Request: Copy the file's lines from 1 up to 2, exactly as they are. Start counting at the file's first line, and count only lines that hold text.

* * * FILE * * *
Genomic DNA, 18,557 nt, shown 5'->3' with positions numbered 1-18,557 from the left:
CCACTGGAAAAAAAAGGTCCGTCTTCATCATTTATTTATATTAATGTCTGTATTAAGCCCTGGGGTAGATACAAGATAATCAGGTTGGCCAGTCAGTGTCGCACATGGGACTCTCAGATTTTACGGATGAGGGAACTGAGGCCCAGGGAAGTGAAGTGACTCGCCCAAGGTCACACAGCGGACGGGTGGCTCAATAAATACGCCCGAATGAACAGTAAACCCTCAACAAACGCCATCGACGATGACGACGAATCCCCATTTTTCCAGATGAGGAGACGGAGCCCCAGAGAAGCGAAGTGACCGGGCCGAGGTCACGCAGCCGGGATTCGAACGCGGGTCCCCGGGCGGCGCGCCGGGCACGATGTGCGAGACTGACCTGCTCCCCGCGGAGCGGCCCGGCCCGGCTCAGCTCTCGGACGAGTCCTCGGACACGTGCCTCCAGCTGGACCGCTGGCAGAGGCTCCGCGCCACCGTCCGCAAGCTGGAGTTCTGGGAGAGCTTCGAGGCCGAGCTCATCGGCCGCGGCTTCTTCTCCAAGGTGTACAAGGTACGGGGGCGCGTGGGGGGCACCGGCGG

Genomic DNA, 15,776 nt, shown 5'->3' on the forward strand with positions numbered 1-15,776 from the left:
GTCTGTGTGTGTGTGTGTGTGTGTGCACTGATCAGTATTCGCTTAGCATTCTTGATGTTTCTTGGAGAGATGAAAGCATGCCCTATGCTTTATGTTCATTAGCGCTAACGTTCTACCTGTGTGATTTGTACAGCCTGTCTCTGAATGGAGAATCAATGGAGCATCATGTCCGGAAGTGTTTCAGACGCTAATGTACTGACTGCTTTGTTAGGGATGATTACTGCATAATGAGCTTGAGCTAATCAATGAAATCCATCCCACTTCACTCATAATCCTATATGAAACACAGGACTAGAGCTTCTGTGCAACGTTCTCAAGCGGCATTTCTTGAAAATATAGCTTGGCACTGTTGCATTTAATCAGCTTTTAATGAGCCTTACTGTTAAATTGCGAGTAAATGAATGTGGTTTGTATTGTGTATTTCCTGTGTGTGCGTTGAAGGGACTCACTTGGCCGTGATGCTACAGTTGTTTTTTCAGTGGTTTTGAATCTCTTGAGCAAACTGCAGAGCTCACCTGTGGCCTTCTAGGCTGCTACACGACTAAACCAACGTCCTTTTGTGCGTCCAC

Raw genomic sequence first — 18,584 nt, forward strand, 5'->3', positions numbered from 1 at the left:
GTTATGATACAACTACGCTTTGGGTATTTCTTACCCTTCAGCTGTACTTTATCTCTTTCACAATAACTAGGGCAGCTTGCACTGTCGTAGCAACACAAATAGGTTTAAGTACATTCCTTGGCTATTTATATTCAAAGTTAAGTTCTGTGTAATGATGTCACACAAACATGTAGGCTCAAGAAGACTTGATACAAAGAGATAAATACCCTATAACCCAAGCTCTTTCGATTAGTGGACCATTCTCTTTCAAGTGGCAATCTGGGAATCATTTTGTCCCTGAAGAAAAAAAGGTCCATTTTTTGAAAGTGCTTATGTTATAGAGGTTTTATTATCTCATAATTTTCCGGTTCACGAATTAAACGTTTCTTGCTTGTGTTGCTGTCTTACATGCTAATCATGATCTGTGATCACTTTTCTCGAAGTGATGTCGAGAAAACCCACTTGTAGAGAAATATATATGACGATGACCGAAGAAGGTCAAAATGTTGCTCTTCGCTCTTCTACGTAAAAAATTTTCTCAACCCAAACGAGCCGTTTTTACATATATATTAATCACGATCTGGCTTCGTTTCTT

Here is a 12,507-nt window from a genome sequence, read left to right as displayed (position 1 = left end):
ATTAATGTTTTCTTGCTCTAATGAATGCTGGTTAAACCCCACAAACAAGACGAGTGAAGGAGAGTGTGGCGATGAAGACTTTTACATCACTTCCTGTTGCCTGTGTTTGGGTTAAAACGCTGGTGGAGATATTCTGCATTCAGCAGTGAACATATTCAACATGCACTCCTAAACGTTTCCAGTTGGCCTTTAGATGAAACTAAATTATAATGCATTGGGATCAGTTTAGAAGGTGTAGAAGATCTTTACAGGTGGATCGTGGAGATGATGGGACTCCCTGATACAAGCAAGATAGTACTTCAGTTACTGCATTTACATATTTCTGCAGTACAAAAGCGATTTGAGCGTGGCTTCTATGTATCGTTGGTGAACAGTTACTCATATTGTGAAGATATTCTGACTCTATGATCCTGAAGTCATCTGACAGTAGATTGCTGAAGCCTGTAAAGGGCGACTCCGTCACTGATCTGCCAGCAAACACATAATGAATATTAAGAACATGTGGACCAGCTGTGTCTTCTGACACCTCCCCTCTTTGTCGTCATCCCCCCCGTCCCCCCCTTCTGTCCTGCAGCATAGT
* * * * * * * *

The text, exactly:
Genomic DNA, 18,557 nt, shown 5'->3' with positions numbered 1-18,557 from the left:
CCACTGGAAAAAAAAGGTCCGTCTTCATCATTTATTTATATTAATGTCTGTATTAAGCCCTGGGGTAGATACAAGATAATCAGGTTGGCCAGTCAGTGTCGCACATGGGACTCTCAGATTTTACGGATGAGGGAACTGAGGCCCAGGGAAGTGAAGTGACTCGCCCAAGGTCACACAGCGGACGGGTGGCTCAATAAATACGCCCGAATGAACAGTAAACCCTCAACAAACGCCATCGACGATGACGACGAATCCCCATTTTTCCAGATGAGGAGACGGAGCCCCAGAGAAGCGAAGTGACCGGGCCGAGGTCACGCAGCCGGGATTCGAACGCGGGTCCCCGGGCGGCGCGCCGGGCACGATGTGCGAGACTGACCTGCTCCCCGCGGAGCGGCCCGGCCCGGCTCAGCTCTCGGACGAGTCCTCGGACACGTGCCTCCAGCTGGACCGCTGGCAGAGGCTCCGCGCCACCGTCCGCAAGCTGGAGTTCTGGGAGAGCTTCGAGGCCGAGCTCATCGGCCGCGGCTTCTTCTCCAAGGTGTACAAGGTACGGGGGCGCGTGGGGGGCACCGGCGG